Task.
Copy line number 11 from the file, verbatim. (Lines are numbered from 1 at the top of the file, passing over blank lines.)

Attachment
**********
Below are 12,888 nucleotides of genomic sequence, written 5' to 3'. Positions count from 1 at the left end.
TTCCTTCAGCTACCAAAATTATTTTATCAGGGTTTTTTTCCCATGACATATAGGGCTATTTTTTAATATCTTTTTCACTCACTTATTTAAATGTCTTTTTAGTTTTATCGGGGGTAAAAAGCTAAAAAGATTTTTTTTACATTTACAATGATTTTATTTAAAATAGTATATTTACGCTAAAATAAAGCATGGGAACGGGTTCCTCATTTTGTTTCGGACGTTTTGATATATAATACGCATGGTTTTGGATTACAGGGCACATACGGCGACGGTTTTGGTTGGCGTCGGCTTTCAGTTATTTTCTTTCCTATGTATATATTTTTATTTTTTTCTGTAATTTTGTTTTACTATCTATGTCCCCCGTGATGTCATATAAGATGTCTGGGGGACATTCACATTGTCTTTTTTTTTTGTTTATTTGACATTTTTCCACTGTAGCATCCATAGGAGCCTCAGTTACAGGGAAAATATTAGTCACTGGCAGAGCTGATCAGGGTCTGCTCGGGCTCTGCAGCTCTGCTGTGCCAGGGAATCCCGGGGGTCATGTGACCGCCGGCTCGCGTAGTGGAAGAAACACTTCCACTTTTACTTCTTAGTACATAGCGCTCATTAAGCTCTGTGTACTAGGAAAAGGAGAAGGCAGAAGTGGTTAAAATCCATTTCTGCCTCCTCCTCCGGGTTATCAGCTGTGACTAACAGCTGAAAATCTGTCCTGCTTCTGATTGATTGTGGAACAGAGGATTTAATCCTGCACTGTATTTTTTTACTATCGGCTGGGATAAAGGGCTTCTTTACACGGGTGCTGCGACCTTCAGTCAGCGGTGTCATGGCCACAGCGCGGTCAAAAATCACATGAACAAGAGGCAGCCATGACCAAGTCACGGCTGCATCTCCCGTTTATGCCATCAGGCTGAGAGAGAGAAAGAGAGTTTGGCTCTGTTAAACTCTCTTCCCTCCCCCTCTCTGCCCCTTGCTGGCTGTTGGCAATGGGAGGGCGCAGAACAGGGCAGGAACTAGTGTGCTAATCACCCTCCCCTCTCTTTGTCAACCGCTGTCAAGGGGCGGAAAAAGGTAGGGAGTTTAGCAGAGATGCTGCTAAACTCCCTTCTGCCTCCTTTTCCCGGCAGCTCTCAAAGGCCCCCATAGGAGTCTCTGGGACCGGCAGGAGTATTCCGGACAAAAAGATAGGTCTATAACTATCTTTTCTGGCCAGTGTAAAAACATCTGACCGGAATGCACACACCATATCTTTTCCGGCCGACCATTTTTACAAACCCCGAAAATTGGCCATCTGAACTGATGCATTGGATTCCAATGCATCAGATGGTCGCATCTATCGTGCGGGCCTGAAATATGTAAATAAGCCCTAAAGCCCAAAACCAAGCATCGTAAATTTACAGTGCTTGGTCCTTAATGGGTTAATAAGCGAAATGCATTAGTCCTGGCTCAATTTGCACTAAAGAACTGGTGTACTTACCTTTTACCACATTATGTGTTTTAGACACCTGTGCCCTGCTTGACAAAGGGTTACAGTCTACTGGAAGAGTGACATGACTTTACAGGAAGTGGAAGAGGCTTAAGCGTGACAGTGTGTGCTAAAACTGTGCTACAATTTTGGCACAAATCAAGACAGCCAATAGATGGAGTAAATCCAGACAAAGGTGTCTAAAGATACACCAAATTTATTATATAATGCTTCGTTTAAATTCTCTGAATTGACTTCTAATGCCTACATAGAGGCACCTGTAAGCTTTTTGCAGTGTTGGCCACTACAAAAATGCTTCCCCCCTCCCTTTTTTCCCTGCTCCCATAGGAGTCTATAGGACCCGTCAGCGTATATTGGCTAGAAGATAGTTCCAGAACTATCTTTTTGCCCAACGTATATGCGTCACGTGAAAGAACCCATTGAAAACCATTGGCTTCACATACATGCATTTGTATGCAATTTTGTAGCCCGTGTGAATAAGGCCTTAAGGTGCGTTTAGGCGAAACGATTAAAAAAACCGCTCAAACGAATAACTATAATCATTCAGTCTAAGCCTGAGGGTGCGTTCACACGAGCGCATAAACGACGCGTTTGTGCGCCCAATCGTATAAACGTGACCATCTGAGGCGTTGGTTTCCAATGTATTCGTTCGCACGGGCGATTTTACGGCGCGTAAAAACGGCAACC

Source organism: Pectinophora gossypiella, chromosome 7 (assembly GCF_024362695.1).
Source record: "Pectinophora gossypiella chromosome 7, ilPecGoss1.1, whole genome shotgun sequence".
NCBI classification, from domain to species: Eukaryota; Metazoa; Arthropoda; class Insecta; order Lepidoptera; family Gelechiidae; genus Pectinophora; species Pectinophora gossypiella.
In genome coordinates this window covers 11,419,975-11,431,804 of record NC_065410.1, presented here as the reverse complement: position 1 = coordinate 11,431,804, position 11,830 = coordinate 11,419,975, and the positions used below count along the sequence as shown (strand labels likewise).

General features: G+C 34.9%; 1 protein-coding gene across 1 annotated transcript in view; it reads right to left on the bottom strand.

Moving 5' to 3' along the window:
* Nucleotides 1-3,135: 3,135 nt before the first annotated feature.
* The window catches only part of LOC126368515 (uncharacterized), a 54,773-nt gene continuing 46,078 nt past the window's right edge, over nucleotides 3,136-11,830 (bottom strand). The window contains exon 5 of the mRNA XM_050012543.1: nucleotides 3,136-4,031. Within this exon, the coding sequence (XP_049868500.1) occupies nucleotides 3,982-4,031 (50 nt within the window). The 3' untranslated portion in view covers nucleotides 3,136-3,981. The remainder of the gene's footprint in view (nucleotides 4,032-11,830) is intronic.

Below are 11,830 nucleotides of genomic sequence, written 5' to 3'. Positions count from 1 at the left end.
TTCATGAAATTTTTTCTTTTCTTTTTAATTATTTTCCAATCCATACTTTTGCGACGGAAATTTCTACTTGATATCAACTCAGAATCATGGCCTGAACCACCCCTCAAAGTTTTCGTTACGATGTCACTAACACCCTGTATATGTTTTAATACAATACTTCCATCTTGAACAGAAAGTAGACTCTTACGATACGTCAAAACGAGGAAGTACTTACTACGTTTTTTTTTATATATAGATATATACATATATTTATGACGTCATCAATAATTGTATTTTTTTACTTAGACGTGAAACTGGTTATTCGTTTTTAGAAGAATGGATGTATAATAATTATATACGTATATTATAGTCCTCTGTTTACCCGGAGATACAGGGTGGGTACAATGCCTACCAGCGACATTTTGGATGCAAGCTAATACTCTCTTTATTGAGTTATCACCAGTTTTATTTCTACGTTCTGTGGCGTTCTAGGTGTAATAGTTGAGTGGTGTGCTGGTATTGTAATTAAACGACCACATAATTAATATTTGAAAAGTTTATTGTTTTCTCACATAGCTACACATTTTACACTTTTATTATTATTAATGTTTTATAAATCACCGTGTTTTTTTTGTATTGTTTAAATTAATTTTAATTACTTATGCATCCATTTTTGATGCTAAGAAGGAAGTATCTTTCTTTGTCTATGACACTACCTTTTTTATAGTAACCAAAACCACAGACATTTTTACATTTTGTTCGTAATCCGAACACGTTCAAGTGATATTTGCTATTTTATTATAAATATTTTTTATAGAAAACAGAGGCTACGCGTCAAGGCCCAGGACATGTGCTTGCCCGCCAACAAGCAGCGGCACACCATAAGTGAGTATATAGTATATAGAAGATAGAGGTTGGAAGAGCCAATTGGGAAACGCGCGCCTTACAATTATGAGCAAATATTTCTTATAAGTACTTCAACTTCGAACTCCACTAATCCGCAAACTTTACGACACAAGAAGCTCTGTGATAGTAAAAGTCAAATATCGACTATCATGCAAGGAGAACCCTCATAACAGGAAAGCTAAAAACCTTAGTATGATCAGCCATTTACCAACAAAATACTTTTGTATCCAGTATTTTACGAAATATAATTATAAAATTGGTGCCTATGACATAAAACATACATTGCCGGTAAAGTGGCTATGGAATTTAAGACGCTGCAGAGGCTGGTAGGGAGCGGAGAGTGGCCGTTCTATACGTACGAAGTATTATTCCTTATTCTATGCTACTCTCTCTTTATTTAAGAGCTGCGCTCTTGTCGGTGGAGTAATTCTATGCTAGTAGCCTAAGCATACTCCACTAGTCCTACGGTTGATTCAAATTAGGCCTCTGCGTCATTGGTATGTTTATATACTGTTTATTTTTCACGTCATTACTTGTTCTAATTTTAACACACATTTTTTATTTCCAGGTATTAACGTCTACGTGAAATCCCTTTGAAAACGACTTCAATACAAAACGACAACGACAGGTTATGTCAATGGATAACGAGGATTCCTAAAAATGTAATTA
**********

Below are 11,830 nucleotides of genomic sequence, written 5' to 3'. Positions count from 1 at the left end.